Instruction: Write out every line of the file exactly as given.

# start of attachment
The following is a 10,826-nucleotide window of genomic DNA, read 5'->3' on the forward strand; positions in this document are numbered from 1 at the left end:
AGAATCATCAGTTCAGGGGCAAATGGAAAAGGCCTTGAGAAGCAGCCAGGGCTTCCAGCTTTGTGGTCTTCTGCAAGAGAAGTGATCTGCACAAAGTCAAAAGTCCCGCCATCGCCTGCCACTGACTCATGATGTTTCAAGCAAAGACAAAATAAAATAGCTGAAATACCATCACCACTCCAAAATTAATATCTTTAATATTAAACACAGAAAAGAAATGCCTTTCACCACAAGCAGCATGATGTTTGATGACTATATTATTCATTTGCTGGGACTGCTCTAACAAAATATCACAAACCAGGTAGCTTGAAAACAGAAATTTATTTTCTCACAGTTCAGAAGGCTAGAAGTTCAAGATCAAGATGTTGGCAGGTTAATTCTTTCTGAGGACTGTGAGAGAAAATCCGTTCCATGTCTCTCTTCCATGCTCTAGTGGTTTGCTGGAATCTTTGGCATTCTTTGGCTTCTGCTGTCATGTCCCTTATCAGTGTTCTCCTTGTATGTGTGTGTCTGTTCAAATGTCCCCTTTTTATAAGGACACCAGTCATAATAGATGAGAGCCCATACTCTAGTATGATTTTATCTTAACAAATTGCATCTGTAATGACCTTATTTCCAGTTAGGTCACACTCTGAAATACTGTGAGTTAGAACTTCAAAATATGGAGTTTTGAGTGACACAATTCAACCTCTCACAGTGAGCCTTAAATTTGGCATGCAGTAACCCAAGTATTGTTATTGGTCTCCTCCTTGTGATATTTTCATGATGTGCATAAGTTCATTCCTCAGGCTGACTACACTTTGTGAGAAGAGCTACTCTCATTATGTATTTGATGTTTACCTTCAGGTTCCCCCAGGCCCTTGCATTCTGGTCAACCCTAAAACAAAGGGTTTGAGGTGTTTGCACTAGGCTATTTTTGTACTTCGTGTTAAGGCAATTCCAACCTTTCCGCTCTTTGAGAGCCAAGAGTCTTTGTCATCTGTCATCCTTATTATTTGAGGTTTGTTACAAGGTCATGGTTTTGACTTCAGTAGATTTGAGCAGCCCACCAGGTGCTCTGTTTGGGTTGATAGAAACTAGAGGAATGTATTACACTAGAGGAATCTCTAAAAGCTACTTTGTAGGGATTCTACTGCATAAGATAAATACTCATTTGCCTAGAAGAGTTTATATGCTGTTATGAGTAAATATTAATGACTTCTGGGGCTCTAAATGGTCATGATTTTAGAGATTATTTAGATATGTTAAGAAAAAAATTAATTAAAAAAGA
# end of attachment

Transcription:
The following is a 10,826-nucleotide window of genomic DNA, read 5'->3' on the forward strand; positions in this document are numbered from 1 at the left end:
AGAATCATCAGTTCAGGGGCAAATGGAAAAGGCCTTGAGAAGCAGCCAGGGCTTCCAGCTTTGTGGTCTTCTGCAAGAGAAGTGATCTGCACAAAGTCAAAAGTCCCGCCATCGCCTGCCACTGACTCATGATGTTTCAAGCAAAGACAAAATAAAATAGCTGAAATACCATCACCACTCCAAAATTAATATCTTTAATATTAAACACAGAAAAGAAATGCCTTTCACCACAAGCAGCATGATGTTTGATGACTATATTATTCATTTGCTGGGACTGCTCTAACAAAATATCACAAACCAGGTAGCTTGAAAACAGAAATTTATTTTCTCACAGTTCAGAAGGCTAGAAGTTCAAGATCAAGATGTTGGCAGGTTAATTCTTTCTGAGGACTGTGAGAGAAAATCCGTTCCATGTCTCTCTTCCATGCTCTAGTGGTTTGCTGGAATCTTTGGCATTCTTTGGCTTCTGCTGTCATGTCCCTTATCAGTGTTCTCCTTGTATGTGTGTGTCTGTTCAAATGTCCCCTTTTTATAAGGACACCAGTCATAATAGATGAGAGCCCATACTCTAGTATGATTTTATCTTAACAAATTGCATCTGTAATGACCTTATTTCCAGTTAGGTCACACTCTGAAATACTGTGAGTTAGAACTTCAAAATATGGAGTTTTGAGTGACACAATTCAACCTCTCACAGTGAGCCTTAAATTTGGCATGCAGTAACCCAAGTATTGTTATTGGTCTCCTCCTTGTGATATTTTCATGATGTGCATAAGTTCATTCCTCAGGCTGACTACACTTTGTGAGAAGAGCTACTCTCATTATGTATTTGATGTTTACCTTCAGGTTCCCCCAGGCCCTTGCATTCTGGTCAACCCTAAAACAAAGGGTTTGAGGTGTTTGCACTAGGCTATTTTTGTACTTCGTGTTAAGGCAATTCCAACCTTTCCGCTCTTTGAGAGCCAAGAGTCTTTGTCATCTGTCATCCTTATTATTTGAGGTTTGTTACAAGGTCATGGTTTTGACTTCAGTAGATTTGAGCAGCCCACCAGGTGCTCTGTTTGGGTTGATAGAAACTAGAGGAATGTATTACACTAGAGGAATCTCTAAAAGCTACTTTGTAGGGATTCTACTGCATAAGATAAATACTCATTTGCCTAGAAGAGTTTATATGCTGTTATGAGTAAATATTAATGACTTCTGGGGCTCTAAATGGTCATGATTTTAGAGATTATTTAGATATGTTAAGAAAAAAATTAATTAAAAAAGA